BRUSSELS, Wis. – Dan Vandertie says he likes building cow families. That has included “excellent” members of his herd’s families, such as Doorco Buckeye Hailey. Now 12 years old, “Hailey” was classified in 2019 as Excellent-94-4E by Holstein Association USA. She’s a daughter of Doorco Machoman Heather, which was classified by the Holstein association in 2004 as Excellent-91-2E. She also was a Gold Medal Dam. “Heather” is a daughter of Doorco Rubens August, which was classified in 2000 as an Excellent-92-4E. She was a Gold Medal Dam and Dam of Merit.
Vandertie and his wife, Julie Vandertie, currently own and care for 32 Registered Holsteins. Their rolling herd average is 32,310 pounds of milk averaging 4.05 percent fat and 3.13 percent protein.
The couple purchased in 1987 the dairy farm from his parents, Wilferd and Emily Vandertie. The elder Vanderties had farmed for 46 years, and were members of local, state and national Holstein associations. Dan and Julie Vandertie have continued the family’s Holstein-breeding legacy. Vandertie’s Doorco Holsteins has been honored 44 years by Holstein Association USA’s Progressive Breeders’ Registry.
To qualify for the registry recognition a herd owner must be a member of both his or her national and state Holstein associations. The owner also must be enrolled in Holstein Association USA’s Deluxe TriStar or Premier TriStar options and herd-classification programs. TriStar is the association’s program for administering production records, cow- and herd-genetic-performance reports, and recognition.
The owner’s breed-age average for herd classification must be in the top 25 percent of herds classified during the 18-month period prior to March 1 of the current calendar year, according to Holstein Association USA.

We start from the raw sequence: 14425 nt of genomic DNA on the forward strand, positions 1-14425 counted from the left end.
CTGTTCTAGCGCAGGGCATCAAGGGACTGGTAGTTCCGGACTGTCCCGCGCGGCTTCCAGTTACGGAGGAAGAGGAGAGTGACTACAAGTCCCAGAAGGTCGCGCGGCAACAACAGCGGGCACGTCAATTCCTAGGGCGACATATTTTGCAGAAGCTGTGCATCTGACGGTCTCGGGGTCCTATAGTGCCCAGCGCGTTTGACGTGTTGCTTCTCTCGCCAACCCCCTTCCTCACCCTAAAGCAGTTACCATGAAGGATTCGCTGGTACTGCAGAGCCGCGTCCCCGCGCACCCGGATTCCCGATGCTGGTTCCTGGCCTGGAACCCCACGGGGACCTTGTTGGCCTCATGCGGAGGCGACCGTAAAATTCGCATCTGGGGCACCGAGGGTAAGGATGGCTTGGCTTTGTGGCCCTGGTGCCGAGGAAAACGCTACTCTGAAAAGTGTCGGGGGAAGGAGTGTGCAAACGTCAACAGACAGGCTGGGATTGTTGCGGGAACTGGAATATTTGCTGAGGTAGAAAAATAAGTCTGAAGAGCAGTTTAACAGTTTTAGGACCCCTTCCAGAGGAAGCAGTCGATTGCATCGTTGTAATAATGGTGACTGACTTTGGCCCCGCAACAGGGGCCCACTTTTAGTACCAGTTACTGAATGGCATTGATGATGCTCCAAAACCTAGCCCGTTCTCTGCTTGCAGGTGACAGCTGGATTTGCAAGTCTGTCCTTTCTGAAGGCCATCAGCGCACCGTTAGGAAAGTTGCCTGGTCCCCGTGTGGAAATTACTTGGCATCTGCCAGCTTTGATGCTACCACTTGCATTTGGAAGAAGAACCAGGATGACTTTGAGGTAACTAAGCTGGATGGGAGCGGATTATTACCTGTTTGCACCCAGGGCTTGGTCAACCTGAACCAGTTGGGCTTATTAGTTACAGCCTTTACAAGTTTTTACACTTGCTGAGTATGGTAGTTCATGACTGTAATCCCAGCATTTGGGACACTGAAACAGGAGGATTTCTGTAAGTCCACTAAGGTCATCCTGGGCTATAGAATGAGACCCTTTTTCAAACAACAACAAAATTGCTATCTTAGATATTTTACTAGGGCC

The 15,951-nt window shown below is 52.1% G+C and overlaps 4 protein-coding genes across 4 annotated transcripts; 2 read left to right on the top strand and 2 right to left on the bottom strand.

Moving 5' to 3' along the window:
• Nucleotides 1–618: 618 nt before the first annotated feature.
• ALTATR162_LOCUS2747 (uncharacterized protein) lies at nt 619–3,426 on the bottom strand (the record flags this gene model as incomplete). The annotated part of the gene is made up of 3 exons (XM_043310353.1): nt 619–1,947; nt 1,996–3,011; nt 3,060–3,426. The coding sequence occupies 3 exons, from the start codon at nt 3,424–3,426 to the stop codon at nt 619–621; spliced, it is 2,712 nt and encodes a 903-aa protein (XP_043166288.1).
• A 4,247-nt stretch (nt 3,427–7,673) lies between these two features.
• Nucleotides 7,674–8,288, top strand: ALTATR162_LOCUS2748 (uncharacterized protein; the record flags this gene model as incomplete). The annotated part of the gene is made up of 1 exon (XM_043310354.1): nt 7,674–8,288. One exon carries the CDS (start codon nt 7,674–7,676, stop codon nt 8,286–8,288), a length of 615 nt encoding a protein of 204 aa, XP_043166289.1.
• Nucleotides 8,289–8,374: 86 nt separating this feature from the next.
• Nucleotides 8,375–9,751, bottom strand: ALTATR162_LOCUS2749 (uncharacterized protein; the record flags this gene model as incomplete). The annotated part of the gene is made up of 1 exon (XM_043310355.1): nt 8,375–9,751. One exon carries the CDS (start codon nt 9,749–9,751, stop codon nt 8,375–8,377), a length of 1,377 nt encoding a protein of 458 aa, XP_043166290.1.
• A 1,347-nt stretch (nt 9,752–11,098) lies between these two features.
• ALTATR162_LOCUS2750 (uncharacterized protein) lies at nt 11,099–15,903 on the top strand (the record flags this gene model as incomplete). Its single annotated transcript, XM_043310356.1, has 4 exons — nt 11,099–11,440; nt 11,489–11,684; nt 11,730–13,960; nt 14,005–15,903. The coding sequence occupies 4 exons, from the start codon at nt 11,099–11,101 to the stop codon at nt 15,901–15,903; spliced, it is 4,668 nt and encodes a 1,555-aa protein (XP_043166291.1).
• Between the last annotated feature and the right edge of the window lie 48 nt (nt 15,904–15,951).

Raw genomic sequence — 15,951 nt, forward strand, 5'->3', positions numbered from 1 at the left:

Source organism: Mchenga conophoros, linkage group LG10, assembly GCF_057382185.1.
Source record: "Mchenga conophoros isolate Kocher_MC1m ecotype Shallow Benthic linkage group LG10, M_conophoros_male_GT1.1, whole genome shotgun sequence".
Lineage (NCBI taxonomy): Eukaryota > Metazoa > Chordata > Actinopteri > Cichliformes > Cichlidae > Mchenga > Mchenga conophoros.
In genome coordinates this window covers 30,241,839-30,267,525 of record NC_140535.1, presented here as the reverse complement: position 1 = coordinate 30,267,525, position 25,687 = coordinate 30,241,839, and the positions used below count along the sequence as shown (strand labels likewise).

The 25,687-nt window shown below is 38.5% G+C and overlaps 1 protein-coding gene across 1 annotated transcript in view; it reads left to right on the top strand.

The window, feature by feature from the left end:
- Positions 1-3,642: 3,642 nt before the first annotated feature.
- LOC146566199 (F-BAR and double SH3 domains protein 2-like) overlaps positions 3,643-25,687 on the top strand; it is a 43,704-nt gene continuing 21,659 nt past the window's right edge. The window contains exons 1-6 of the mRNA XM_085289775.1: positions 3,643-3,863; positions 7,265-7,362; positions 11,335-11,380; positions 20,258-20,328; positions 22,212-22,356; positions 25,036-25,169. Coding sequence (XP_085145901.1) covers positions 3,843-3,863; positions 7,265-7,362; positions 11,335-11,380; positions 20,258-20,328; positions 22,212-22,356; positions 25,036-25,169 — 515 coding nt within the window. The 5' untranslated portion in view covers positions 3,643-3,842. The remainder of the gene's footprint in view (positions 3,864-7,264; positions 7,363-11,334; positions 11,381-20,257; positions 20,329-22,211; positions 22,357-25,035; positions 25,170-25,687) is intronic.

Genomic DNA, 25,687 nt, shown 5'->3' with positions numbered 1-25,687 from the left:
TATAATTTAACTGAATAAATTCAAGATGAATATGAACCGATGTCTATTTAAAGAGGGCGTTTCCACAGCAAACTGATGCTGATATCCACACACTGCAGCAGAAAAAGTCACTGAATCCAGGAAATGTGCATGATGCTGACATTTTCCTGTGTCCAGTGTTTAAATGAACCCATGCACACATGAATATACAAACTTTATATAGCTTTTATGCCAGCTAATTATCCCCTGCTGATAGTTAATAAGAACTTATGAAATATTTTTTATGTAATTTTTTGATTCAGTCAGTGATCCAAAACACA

The herd owner also must have a minimum of twenty 87-percent rolling herd average and greater cows in the milking herd. And at least 75 percent of the cows must bear the herd owner's prefix.
The Vanderties maintain a 100-percent homebred herd. Their herd had a breed-age average value of 111.2, and average milk production of 32,967 pounds with 1,255 pounds of fat and 1,009 pounds of protein, according to Holstein Association USA’s “2018 Progressive Breeders Registry.”
Vandertie’s Doorco Holsteins also earned in 2010, 2012 and 2017 the association’s Herd of Excellence for the 10- to 99-cow herd-size division. The herd in 2017 produced 34,194 pounds of milk, with 1,322 pounds of fat and 1,042 pounds of protein.
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Holstein Association USA’s Herd of Excellence program was launched in 2008 and honors Registered Holstein breeders who have developed herds that excel in both production and type. Herds with 10 to 99 cows must achieve at least 25 percent more than the breed average mature equivalent for milk, fat and protein.
Vandertie’s Doorco Holsteins also has been recognized by the association 14 times as a Progressive Genetics Herd. Qualifications are similar to the Progressive Breeder’s Registry. To qualify for a Progressive Genetics Herd award the owner must have a minimum of twenty 87 percent rolling herd average and greater cows in the milking herd. The cows also must have official classification scores and production information, which figures into the index calculation for each animal. The Progressive Genetics Herd recognition is awarded to the 500 herds with the greatest average total-performance index for females in the herd, both young and mature.
In addition to evaluating pedigrees Vandertie selects cows with wide fronts. Those types of animals look like they can consume greater amounts of feed, he said.
“I look for cows whose front legs I could put a wheelbarrow through,” he said with a smile.
He also studies Holstein Association USA’s Red Book to select bulls he thinks would work best for the herd. He doesn’t rely on genomics alone. Genomics are a tool, but not the only tool available to breeders, he said.
Contributing to herd performance are good feed and cow comfort, he said. The Vanderties grow all of their own corn, alfalfa and soybeans for feed. And they provide mattresses for cow comfort. Cows are allowed to graze during daytime hours in spring and fall, and are housed in the barn at night. In summer they’re outside during nighttime hours and in winter they’re housed mainly in the barn.
Doing the “big things” right and the “little things” right consistently are keys to achieving Herd of Excellence status, Vandertie said.